Japan's postwar emergence as the world's second largest economy and America's role in shaping it have made it a compelling reflecting glass for American capitalism. And yet American commentators have varied widely with respect to what they see when gazing into this mirror. At the height of Japan's economic prominence, many saw simply a "better" version of the United States, an advanced capitalist system rooted in the free market, with admirable systems of education, manufacturing, and management. But later, in the wake of the bursting of the economic bubble in the early 1990s, U.S. economists emphasized Japan's differences, notably the state's role in managing business and finance, dismissing Japan as fruitful terrain for critical self-examination in the West.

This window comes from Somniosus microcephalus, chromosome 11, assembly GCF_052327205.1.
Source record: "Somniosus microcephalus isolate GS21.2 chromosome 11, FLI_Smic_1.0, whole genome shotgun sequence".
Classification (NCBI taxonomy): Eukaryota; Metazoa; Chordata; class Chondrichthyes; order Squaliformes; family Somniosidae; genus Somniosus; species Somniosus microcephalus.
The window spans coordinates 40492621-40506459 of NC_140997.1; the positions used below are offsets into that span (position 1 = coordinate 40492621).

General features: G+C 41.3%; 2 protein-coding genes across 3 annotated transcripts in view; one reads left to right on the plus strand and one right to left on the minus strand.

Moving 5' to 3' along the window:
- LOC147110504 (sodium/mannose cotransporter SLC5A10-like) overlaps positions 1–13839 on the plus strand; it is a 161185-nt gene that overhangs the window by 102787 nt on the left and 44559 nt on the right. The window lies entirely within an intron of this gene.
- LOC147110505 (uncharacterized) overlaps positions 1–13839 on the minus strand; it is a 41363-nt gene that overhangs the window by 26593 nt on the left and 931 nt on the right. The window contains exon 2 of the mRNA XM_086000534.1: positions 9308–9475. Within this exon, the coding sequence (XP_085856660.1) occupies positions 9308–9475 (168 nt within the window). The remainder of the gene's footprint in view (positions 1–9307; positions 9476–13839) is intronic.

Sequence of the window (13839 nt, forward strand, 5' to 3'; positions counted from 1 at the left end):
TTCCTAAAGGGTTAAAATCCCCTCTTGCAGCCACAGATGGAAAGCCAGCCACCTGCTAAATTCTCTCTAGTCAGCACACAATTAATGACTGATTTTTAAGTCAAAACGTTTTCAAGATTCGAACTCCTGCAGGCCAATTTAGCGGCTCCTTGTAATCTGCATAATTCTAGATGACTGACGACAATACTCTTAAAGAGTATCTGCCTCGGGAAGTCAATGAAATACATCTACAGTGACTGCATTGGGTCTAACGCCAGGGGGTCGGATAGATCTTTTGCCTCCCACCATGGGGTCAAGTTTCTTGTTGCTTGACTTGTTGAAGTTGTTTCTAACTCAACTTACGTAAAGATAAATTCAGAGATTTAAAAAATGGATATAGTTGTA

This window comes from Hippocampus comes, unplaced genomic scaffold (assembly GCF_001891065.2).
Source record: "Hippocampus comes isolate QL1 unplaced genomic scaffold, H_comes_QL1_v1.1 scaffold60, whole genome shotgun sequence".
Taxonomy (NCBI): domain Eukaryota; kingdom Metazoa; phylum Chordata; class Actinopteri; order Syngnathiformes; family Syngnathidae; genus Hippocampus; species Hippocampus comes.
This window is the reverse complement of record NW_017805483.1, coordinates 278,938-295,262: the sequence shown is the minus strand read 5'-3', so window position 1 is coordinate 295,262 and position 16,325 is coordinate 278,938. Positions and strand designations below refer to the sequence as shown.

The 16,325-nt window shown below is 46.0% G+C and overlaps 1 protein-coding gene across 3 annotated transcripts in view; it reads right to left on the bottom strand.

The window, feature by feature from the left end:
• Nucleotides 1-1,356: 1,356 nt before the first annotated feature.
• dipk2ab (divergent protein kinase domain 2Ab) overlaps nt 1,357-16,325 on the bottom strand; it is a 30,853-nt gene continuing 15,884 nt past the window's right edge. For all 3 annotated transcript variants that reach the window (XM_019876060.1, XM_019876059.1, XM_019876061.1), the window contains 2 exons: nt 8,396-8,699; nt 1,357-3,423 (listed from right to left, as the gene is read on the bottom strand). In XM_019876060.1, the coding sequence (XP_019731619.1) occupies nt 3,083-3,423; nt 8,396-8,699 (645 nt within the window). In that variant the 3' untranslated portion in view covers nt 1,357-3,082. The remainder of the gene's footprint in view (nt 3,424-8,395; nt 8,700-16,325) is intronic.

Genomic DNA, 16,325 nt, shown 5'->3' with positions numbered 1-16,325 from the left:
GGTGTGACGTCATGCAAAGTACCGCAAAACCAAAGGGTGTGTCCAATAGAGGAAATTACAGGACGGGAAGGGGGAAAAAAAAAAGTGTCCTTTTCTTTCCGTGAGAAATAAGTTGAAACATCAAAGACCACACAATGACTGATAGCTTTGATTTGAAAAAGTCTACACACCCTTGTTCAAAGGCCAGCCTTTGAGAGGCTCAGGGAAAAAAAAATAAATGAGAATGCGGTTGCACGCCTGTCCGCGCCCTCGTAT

|Title of host publication
|Ethnographies of Neoliberalism
|University of Pennsylvania Press
|Number of pages
|Published - 2011
All Science Journal Classification (ASJC) codes
- General Social Sciences